We also found that the expression patterns of these co-expressed genes were highly similar and that the activity of positively co-expressed genes was significantly higher in mature fruit samples than in other tissue samples based on cluster analysis of the expression profiles of ACO1 co-expressed genes. However, the expression pattern of three genes that were negatively co-expressed with ACO1 was the exact opposite (Supplementary Figure 9). Interestingly, we found that the expression levels of some genes gradually increase as the fruit matures, for example, ERF (MD01G1177000), bHLH (MD04G1023500), and LOX (MD09G1069500), but those of other genes increase rapidly during the late stage of fruit ripening, for example, AAE (MD05G1027100, MD14G1102200, and MD06G1079100), FBA3 (MD16G1035200), and AQI (MD05G1143000). In contrast, the expression levels of these three negatively co-expressed genes gradually decreased with fruit ripening (Figure 2B). Furthermore, gene set enrichment analysis of genes co-expressed with ACO1 showed that these genes are mainly related to the biosynthesis of plant hormones, the biosynthesis of alkaloids and steroids, glycolysis, the alcohol catabolic process, and the biosynthesis of phenylpropanoids (Figure 2C). Therefore, we could predict the regulatory function of one gene involved by analysing its co-expression network.
Furthermore, we compared the co-expression networks of ACO1 between different species. By comparing the top 300 genes in the positive co-expression network of ACO1 between apple and tomato, we found that many genes in the two networks were orthologous, including ACO2 (ACC oxidase 2), LOX (lipoxygenase), AAE1 (acyl activating enzyme 1), SDRd (short-chain dehydrogenase/reductase isoform d), and NAC2 (NAC domain containing protein 2), indicating that the genes in the ACO1 co-expression network are not only different between species but also conserved (Figure 2D).
Application of a Co-Expression Network in the Anthocyanin Biosynthesis Pathway
Due to its contribution to apple color and nutrition, anthocyanin biosynthesis in apples has been the subject of much research. Anthocyanin biosynthesis is somewhat conserved among species, and many structural genes (PAL, C4H, 4CL, CHS, CHI, F3H, DFR, ANS/LDOX, and UFGT) involved in anthocyanin biosynthesis and some transcription factors (MYB-bHLH-WD40 complex, WRKY, and BBX) that regulate the expression of structural genes have been characterized in fruit plants, including apple, peach, Chinese pear, and European pear (Kim et al., 2003; Takos et al., 2006; Xie et al., 2011; Jaakola, 2013; Vrancken et al., 2013; El-Sharkawy et al., 2015; Yahyaa et al., 2017; Wang et al., 2018; Fang et al., 2019). Chalcone synthase (CHS), a key enzyme involved in the biosynthesis of flavonoids, catalyses 4-coumaroyl CoA and malonyl CoA to produce naringenin chalcone. Three chalcone synthases (CHS1: MD04G1003300, CHS2: MD04G1003000, and CHS3: MD04G1003400) were identified in apple leaves (Yahyaa et al., 2017). When three CHS gene IDs (MD04G1003300, MD04G1003000, and MD04G1003400) are entered into the search box of the network analysis in AppleMDO, their co-expression networks are obtained (Figure 3A). The co-expression networks of CHS1, CHS2, and CHS3 are highly intersected, with 11 genes shared by the three networks and 8 genes shared by two networks, and most of the co-expressed genes are involved in the anthocyanin biosynthesis pathway, such as PAL1 (MD04G1096200), C4H (MD00G1221400), 4CL3 (MD01G1236300), CHI (MD01G1118000 and MD01G1118100), CHIL (MD07G1233400 and MD01G1167300), F3H (MD02G1132200), DRF (MD15G1024100), ANS/LDOX (MD03G1001100 and MD06G1071600), and ANR (MD10G1311100) (Figures 3A, B). Furthermore, GO enrichment analysis was performed on the co-expressed genes of CHS1, CHS2, and CHS3 using agriGOv2 and showed that these genes were related to the flavonoid biosynthetic process, phenylpropanoid biosynthetic process, anthocyanin biosynthetic process, and secondary metabolic process, which demonstrated that the network of MdCHS corresponded to the anthocyanin biosynthetic pathway and that network analysis helped improve the functional annotation of MdCHS in apple (Figure 3C).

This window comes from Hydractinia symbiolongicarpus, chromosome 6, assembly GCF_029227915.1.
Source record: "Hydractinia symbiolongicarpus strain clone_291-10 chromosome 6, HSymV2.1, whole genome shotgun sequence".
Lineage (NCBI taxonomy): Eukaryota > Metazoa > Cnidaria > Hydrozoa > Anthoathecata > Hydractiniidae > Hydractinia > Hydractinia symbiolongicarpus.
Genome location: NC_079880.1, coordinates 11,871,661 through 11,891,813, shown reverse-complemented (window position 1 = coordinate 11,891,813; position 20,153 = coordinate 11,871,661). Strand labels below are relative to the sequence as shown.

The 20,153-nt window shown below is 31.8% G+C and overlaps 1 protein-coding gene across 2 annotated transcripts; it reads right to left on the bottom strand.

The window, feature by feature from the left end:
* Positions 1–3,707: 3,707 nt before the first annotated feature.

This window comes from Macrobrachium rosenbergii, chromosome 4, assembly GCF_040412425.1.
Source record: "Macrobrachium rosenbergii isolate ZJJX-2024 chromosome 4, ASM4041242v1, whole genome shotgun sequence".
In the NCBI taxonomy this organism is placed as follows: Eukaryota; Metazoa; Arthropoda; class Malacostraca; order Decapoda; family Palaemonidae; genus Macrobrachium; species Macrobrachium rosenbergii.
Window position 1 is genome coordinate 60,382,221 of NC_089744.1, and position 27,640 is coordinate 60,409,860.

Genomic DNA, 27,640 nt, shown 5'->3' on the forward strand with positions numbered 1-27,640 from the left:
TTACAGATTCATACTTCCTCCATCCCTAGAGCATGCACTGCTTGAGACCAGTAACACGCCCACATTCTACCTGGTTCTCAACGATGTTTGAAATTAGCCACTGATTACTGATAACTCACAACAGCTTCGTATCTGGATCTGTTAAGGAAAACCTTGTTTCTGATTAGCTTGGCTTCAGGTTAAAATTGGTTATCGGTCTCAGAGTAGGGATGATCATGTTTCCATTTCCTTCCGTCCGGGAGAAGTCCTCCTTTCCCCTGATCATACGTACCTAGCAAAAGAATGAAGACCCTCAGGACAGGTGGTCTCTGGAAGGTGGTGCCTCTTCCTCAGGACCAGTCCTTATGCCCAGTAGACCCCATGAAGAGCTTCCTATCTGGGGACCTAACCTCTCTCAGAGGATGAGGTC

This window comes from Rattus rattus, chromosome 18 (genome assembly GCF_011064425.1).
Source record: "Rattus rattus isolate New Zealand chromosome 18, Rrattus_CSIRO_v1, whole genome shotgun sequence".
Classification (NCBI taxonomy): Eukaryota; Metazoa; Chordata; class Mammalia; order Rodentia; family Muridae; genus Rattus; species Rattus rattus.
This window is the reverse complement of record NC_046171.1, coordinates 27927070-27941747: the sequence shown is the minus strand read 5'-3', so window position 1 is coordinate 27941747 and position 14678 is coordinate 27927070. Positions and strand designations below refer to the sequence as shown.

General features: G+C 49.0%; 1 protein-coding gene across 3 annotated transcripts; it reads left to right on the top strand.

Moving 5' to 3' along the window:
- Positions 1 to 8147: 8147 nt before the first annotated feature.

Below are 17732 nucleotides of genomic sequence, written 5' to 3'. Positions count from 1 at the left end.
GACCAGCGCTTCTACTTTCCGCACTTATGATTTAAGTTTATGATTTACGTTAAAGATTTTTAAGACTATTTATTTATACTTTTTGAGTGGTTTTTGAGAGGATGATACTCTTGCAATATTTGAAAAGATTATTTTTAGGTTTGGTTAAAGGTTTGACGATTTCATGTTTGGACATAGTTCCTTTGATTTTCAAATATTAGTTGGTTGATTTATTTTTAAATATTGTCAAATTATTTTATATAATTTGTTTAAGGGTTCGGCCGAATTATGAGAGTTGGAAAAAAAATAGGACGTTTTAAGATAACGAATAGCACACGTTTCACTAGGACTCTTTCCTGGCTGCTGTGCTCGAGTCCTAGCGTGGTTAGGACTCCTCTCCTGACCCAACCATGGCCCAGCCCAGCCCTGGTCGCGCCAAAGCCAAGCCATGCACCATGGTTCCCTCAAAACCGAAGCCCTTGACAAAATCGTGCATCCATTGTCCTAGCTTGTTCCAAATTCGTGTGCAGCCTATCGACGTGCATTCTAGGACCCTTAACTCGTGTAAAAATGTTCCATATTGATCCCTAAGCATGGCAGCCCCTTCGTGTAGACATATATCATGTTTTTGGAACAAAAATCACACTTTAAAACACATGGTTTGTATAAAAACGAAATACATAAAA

Figure 3 Global co-expression network analysis of MdCHS, related to anthocyanin biosynthesis. (A) The global co-expression network of MdCHS1 (MD04G1003300), MdCHS2 (MD04G1003000), and MdCHS3 (MD04G1003400). The yellow circles are the three MdCHS genes, and the green polygons are genes co-expressed with MdCHS. The red line indicates positive co-expression with MdCHS, and the blue line indicates negative co-expression with MdCHS. (B) Anthocyanin biosynthesis pathway. The genes marked in red are in the global co-expression network of MdCHS. (C) GO enrichment analysis of all genes in the global co-expression network for MdCHS1, MdCHS2, and MdCHS3 by agriGOv2 (http://systemsbiology.cau.edu.cn/agriGOv2/).